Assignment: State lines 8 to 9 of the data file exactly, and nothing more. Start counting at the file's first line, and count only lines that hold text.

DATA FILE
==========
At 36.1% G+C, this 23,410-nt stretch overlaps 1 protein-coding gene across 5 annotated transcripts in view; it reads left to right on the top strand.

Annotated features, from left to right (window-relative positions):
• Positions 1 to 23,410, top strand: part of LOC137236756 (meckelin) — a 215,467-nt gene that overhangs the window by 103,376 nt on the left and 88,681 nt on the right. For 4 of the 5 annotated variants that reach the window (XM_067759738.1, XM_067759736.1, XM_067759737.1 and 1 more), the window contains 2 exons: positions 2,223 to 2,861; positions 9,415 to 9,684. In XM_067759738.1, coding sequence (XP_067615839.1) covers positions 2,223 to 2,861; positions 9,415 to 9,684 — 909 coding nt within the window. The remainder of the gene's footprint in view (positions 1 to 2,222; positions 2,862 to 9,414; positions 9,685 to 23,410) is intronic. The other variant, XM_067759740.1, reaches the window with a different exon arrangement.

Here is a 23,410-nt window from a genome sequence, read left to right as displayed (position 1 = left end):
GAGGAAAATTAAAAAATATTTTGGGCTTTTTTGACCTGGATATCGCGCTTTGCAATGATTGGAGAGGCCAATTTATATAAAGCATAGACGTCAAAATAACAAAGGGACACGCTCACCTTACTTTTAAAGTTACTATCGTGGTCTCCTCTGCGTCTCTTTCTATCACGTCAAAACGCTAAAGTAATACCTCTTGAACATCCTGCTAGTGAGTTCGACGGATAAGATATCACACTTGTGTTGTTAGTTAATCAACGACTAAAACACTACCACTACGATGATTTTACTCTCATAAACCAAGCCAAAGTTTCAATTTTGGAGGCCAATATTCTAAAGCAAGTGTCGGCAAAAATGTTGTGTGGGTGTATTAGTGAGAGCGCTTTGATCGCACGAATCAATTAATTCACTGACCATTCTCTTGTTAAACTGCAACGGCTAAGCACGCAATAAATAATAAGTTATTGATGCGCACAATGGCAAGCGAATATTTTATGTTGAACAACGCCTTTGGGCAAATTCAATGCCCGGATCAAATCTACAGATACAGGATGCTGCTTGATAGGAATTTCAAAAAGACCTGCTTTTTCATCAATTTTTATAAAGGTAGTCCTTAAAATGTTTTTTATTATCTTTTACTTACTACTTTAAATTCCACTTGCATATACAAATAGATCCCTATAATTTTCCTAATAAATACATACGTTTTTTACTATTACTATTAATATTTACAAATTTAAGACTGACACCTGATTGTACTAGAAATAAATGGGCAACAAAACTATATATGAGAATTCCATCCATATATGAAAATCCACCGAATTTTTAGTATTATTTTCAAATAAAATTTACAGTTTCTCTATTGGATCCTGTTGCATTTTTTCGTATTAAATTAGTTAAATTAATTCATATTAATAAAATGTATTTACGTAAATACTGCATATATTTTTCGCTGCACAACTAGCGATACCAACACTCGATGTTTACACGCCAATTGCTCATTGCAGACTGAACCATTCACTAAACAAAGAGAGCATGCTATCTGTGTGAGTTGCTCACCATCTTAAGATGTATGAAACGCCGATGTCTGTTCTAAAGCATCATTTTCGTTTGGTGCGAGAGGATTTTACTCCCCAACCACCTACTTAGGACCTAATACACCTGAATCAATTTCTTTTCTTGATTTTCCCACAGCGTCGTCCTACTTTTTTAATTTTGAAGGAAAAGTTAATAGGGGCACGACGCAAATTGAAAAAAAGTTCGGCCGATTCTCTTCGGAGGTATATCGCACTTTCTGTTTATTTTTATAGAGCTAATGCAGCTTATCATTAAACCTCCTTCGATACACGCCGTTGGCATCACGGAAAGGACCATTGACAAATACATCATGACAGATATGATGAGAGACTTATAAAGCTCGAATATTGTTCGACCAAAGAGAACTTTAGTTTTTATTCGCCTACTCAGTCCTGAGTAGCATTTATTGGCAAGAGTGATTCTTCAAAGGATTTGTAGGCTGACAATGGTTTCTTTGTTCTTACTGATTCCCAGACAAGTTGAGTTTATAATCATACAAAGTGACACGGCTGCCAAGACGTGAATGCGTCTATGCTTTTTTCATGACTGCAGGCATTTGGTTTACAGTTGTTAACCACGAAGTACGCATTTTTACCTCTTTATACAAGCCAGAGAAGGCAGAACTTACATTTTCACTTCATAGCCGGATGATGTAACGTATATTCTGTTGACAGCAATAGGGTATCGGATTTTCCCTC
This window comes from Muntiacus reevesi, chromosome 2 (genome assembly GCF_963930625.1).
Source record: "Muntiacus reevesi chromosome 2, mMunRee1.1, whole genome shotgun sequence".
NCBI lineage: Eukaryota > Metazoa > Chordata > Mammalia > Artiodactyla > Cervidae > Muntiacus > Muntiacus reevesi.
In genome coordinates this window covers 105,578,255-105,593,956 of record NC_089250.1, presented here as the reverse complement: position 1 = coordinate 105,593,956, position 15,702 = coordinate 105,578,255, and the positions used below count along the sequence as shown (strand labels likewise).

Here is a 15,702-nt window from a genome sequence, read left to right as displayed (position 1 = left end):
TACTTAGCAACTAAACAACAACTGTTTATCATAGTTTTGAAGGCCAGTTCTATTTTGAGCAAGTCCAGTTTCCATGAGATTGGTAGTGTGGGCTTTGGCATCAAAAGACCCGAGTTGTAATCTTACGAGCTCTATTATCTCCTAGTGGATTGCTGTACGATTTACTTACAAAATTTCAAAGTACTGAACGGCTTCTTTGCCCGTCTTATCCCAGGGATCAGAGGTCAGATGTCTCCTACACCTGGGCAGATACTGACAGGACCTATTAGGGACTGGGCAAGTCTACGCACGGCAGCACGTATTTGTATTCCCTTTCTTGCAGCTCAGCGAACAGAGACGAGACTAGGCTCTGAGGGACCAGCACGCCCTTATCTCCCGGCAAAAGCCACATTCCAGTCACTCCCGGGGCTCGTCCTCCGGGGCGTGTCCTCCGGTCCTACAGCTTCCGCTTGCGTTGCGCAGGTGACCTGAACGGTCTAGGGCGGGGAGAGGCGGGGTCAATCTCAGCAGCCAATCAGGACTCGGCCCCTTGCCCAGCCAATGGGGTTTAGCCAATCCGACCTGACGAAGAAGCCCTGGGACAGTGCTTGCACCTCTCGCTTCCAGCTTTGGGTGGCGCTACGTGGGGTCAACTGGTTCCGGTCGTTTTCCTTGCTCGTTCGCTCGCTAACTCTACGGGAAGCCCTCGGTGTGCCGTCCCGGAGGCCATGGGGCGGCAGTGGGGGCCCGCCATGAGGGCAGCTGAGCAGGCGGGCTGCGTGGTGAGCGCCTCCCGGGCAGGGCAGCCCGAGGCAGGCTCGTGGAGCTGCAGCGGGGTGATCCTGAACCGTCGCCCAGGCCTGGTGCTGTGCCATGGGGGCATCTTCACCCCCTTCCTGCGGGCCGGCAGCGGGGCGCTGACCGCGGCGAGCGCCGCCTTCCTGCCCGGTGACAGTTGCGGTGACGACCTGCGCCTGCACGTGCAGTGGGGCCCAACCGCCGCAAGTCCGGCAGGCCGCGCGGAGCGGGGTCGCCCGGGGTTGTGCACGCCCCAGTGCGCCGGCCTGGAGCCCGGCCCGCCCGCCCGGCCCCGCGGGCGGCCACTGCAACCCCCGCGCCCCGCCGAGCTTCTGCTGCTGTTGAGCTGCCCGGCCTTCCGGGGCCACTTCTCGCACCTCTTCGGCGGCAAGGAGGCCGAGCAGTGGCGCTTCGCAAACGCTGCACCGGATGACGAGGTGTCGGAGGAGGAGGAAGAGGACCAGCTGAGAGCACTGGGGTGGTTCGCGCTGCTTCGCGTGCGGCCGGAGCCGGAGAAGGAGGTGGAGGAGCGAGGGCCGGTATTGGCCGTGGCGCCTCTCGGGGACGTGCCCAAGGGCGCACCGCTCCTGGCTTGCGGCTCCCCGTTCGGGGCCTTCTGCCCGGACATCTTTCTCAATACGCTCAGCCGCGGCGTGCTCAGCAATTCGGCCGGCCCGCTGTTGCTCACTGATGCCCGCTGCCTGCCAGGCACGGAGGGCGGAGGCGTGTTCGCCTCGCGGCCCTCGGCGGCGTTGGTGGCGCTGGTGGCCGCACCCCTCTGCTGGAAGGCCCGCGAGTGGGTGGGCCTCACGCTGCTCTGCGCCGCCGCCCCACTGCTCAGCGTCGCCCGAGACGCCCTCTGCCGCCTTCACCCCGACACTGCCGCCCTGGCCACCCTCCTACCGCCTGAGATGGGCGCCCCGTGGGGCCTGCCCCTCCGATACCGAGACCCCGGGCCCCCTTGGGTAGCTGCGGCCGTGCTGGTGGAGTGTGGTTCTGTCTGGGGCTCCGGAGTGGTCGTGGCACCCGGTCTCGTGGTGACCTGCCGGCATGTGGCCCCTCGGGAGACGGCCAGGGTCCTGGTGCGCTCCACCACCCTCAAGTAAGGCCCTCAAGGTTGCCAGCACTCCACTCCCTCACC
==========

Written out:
NCBI lineage: Eukaryota > Metazoa > Chordata > Mammalia > Artiodactyla > Cervidae > Muntiacus > Muntiacus reevesi.
In genome coordinates this window covers 105,578,255-105,593,956 of record NC_089250.1, presented here as the reverse complement: position 1 = coordinate 105,593,956, position 15,702 = coordinate 105,578,255, and the positions used below count along the sequence as shown (strand labels likewise).